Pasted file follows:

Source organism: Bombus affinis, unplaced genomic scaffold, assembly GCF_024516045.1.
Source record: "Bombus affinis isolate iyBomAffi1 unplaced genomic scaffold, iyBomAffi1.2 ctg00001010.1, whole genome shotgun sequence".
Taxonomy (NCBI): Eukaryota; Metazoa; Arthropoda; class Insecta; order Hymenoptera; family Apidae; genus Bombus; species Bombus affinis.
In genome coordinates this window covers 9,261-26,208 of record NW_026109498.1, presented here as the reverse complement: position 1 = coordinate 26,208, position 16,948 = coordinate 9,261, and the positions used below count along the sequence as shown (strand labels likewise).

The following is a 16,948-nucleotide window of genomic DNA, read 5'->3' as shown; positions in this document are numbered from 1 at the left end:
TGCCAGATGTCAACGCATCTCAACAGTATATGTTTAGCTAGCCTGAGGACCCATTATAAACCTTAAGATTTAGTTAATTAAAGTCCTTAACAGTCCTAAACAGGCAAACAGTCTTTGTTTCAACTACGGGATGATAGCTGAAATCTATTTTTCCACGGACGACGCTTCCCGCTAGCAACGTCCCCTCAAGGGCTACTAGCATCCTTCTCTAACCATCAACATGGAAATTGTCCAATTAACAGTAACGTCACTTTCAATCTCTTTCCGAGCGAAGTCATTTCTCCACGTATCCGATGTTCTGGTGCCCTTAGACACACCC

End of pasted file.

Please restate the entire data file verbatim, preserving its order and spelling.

Source organism: Bombus affinis, unplaced genomic scaffold, assembly GCF_024516045.1.
Source record: "Bombus affinis isolate iyBomAffi1 unplaced genomic scaffold, iyBomAffi1.2 ctg00001010.1, whole genome shotgun sequence".
Taxonomy (NCBI): Eukaryota; Metazoa; Arthropoda; class Insecta; order Hymenoptera; family Apidae; genus Bombus; species Bombus affinis.
In genome coordinates this window covers 9,261-26,208 of record NW_026109498.1, presented here as the reverse complement: position 1 = coordinate 26,208, position 16,948 = coordinate 9,261, and the positions used below count along the sequence as shown (strand labels likewise).

The following is a 16,948-nucleotide window of genomic DNA, read 5'->3' as shown; positions in this document are numbered from 1 at the left end:
TGCCAGATGTCAACGCATCTCAACAGTATATGTTTAGCTAGCCTGAGGACCCATTATAAACCTTAAGATTTAGTTAATTAAAGTCCTTAACAGTCCTAAACAGGCAAACAGTCTTTGTTTCAACTACGGGATGATAGCTGAAATCTATTTTTCCACGGACGACGCTTCCCGCTAGCAACGTCCCCTCAAGGGCTACTAGCATCCTTCTCTAACCATCAACATGGAAATTGTCCAATTAACAGTAACGTCACTTTCAATCTCTTTCCGAGCGAAGTCATTTCTCCACGTATCCGATGTTCTGGTGCCCTTAGACACACCC